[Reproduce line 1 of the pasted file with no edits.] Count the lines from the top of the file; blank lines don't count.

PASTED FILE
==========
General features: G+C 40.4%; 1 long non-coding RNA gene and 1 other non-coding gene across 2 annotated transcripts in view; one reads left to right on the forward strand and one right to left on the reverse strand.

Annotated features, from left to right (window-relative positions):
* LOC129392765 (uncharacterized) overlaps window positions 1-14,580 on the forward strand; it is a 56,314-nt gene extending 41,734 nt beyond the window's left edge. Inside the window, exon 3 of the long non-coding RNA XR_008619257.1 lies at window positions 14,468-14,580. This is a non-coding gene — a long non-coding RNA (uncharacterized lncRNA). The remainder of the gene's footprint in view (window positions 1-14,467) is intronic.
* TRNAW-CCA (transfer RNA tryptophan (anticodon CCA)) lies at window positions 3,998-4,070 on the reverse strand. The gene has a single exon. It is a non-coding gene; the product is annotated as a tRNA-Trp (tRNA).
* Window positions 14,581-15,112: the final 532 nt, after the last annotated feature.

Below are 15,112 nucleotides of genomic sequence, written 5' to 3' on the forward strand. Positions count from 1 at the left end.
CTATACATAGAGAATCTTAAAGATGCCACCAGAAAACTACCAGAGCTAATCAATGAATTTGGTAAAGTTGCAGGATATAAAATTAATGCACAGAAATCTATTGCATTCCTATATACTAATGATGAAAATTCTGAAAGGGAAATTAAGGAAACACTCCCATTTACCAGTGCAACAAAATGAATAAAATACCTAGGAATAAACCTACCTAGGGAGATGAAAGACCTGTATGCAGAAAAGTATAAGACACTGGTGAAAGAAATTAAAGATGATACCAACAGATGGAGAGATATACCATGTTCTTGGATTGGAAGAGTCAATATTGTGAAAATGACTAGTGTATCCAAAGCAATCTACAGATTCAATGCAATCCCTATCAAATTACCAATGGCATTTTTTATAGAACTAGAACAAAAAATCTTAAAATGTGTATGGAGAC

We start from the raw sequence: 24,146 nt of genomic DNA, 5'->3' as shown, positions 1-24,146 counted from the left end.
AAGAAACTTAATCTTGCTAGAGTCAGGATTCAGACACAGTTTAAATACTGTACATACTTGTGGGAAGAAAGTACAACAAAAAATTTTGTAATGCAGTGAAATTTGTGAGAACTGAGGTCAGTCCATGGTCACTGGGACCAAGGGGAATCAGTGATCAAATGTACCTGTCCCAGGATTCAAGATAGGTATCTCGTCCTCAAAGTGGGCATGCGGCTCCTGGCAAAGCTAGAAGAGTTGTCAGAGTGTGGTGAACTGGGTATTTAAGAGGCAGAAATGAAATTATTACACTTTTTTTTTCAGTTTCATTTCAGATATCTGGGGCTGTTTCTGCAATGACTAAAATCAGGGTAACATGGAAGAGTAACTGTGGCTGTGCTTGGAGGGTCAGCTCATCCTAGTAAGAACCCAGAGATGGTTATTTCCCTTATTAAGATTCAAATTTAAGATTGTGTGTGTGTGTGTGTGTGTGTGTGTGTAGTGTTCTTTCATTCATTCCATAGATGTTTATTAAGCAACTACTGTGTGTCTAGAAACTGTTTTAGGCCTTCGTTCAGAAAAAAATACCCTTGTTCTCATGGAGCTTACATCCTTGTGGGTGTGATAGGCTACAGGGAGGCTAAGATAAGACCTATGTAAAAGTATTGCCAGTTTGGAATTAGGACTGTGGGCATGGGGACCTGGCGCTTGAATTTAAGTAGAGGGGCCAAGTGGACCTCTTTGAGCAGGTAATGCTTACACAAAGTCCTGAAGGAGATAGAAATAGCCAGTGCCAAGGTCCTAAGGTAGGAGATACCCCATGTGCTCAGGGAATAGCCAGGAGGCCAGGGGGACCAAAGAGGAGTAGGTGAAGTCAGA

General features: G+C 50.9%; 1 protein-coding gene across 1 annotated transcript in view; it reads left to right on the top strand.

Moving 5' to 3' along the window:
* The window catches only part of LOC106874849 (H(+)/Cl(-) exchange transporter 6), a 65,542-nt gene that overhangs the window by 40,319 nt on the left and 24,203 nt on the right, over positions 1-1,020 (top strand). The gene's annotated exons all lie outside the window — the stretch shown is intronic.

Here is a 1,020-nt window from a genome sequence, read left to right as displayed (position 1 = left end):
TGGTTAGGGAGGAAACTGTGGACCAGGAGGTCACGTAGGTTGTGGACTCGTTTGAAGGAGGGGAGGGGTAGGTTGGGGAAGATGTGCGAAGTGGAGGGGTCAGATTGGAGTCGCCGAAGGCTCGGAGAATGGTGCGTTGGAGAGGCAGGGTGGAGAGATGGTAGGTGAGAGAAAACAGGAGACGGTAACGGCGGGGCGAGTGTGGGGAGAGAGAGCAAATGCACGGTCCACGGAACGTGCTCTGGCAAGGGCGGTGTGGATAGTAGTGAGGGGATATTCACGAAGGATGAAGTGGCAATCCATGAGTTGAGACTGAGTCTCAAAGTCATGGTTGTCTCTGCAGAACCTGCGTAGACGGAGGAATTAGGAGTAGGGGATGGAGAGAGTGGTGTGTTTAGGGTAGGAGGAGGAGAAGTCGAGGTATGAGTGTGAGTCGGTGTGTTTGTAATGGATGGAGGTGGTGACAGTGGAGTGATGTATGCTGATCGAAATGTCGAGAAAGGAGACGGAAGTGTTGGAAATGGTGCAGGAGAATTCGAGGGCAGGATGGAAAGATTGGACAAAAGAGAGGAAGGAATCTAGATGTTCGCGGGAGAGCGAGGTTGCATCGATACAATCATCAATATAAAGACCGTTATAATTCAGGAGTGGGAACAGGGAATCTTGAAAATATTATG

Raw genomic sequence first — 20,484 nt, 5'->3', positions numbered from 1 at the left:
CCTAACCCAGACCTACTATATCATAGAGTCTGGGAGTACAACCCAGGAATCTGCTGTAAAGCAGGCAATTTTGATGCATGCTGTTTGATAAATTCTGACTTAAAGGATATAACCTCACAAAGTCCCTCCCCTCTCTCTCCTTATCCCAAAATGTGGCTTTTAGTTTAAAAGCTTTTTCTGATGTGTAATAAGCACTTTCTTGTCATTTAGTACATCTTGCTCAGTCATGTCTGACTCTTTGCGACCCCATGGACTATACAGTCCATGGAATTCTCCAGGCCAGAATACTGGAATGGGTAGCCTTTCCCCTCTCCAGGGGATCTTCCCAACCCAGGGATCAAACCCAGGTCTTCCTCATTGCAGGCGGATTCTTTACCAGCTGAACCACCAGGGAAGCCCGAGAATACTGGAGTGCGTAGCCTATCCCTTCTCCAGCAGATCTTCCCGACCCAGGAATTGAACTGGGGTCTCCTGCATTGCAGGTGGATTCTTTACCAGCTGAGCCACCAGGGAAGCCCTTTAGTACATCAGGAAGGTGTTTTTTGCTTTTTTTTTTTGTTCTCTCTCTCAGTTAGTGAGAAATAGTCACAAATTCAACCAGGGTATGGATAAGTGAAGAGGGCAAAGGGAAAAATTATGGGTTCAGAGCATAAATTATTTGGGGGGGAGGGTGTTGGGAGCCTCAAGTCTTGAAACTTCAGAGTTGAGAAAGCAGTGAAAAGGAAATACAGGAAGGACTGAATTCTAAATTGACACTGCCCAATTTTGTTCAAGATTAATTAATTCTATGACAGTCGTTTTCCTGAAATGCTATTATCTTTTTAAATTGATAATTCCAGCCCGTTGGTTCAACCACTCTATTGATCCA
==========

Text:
General features: G+C 40.4%; 1 long non-coding RNA gene and 1 other non-coding gene across 2 annotated transcripts in view; one reads left to right on the forward strand and one right to left on the reverse strand.